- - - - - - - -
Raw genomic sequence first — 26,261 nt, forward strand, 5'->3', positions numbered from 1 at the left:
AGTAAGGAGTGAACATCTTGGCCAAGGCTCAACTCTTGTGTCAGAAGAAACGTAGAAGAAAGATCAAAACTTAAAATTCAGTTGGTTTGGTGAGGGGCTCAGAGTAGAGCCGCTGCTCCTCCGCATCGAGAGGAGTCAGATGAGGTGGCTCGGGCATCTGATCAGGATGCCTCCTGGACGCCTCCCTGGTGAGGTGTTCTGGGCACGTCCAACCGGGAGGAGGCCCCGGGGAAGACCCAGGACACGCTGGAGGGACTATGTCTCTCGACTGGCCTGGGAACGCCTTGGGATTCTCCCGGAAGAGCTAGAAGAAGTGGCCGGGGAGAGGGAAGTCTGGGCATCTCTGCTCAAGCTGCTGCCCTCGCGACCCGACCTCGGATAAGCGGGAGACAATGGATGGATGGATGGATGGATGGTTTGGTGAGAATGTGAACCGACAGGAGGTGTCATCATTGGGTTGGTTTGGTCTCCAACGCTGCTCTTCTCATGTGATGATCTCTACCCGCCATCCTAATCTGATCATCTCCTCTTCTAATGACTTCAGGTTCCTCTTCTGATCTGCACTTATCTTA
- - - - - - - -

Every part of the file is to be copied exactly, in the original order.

Raw genomic sequence first — 26,261 nt, forward strand, 5'->3', positions numbered from 1 at the left:
AGTAAGGAGTGAACATCTTGGCCAAGGCTCAACTCTTGTGTCAGAAGAAACGTAGAAGAAAGATCAAAACTTAAAATTCAGTTGGTTTGGTGAGGGGCTCAGAGTAGAGCCGCTGCTCCTCCGCATCGAGAGGAGTCAGATGAGGTGGCTCGGGCATCTGATCAGGATGCCTCCTGGACGCCTCCCTGGTGAGGTGTTCTGGGCACGTCCAACCGGGAGGAGGCCCCGGGGAAGACCCAGGACACGCTGGAGGGACTATGTCTCTCGACTGGCCTGGGAACGCCTTGGGATTCTCCCGGAAGAGCTAGAAGAAGTGGCCGGGGAGAGGGAAGTCTGGGCATCTCTGCTCAAGCTGCTGCCCTCGCGACCCGACCTCGGATAAGCGGGAGACAATGGATGGATGGATGGATGGATGGTTTGGTGAGAATGTGAACCGACAGGAGGTGTCATCATTGGGTTGGTTTGGTCTCCAACGCTGCTCTTCTCATGTGATGATCTCTACCCGCCATCCTAATCTGATCATCTCCTCTTCTAATGACTTCAGGTTCCTCTTCTGATCTGCACTTATCTTA